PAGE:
CAMPAIGNERS have called for the Scottish Government to be kicked out of a prestigious international body that exists to “promote transparency”.

The Open Government Partnership (OGP) is facing a call to investigate claims ministers deliberately withheld public information.

More than 70 countries are signed up to the OGP, including the USA, Australia, New Zealand and most European nations.

However, ministers are to be reported to the body for allegedly “obstructing parliamentarians, journalists and other members of civil society” by blocking freedom of information (FoI) requests.

Concerns include claims that the government has failed to keep records of information that should be available and that FoI requests are often screened by special advisers for any potential political damage.

The move will be highly embarrassing for the government which sent its minister for parliamentary Joe FitzPatrick to Paris to sign Scotland’s first action plan in December 2016.

Fitzpatrick's plan promised to use the Washington DC-based OGP to improve the lives of Scotland’s citizens.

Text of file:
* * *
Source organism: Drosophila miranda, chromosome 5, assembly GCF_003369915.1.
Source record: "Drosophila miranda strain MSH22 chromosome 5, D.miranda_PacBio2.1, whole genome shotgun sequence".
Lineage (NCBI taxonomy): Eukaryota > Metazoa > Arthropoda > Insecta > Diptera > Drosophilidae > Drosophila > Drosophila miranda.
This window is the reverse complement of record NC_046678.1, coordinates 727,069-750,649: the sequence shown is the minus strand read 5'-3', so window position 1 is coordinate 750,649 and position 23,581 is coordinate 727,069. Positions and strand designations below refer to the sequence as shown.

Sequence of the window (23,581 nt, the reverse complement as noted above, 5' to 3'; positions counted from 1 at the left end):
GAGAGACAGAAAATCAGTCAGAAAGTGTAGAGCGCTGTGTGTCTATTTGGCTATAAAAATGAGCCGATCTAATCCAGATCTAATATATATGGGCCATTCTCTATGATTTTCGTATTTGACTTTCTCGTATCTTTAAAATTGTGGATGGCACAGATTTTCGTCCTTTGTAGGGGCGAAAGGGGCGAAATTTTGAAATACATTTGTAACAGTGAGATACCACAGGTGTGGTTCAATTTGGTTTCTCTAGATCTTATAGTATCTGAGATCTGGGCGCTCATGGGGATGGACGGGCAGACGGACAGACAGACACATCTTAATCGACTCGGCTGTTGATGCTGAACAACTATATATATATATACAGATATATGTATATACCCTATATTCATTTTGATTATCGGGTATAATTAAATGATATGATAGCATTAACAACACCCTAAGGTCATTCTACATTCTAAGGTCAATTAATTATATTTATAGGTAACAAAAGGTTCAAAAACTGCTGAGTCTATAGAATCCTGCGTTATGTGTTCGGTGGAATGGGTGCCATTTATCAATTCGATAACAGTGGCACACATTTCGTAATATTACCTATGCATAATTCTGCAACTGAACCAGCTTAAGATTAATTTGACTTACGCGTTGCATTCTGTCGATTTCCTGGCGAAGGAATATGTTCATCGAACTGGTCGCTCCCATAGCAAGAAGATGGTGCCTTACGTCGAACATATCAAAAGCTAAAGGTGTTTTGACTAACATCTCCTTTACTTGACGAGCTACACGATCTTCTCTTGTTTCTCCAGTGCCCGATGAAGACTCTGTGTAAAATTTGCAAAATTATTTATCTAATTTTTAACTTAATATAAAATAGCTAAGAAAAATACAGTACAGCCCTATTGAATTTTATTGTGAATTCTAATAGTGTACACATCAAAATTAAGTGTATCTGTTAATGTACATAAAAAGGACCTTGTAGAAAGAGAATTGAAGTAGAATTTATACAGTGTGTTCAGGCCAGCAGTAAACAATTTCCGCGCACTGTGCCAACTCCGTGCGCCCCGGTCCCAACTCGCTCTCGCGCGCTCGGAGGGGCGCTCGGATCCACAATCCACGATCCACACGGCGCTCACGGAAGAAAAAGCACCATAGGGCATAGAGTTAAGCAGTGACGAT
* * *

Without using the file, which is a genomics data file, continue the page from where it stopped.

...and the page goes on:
The OGP states on its website that to join it "countries must commit to uphold the principles of open and transparent government".

However, Labour MSP Neil Findlay is to write to OGP officials asking them to investigate whether the Scottish Government should be allowed to participate in the body.

Last night, hitting back, a spokesperson for FitzPatrick said: “This is a ridiculous suggestion from Neil Findlay - and exposes his posturing for the lame personal vendetta it is, rather than a serious attempt to improve access to information or transparency."

The row came after Holyrood last week unanimously condemned the Scottish government's performance over FoI requests and called for an independent inquiry.

Journalists from across Scotland's media have also signed an open letter raising concerns about the way the Scottish Government handles FoI requests.

Last night, Findlay accused the government of a "deliberate blocking and manipulation of Freedom of Information requests".

Speaking to the Sunday Herald, Findlay said: "I am writing to the Open Government Partnership steering group chairs to ask them to immediately investigate the conduct of the Scottish Government and consider whether given their admission of guilt they can continue participating in this project."

In his letter to the OGP, he added: "I write to ask that you action Open Government Partnership’s (OGP) independent reporting mechanism team to investigate the conduct of the Scottish Government with respect to obstructing parliamentarians, journalists and other members of civil society from carrying out their work of holding it to account by withholding information requested."

The OGP said: “Our independent reporting mechanism researcher in Scotland has the mandate to conduct the review of the Scottish government's commitments to OGP."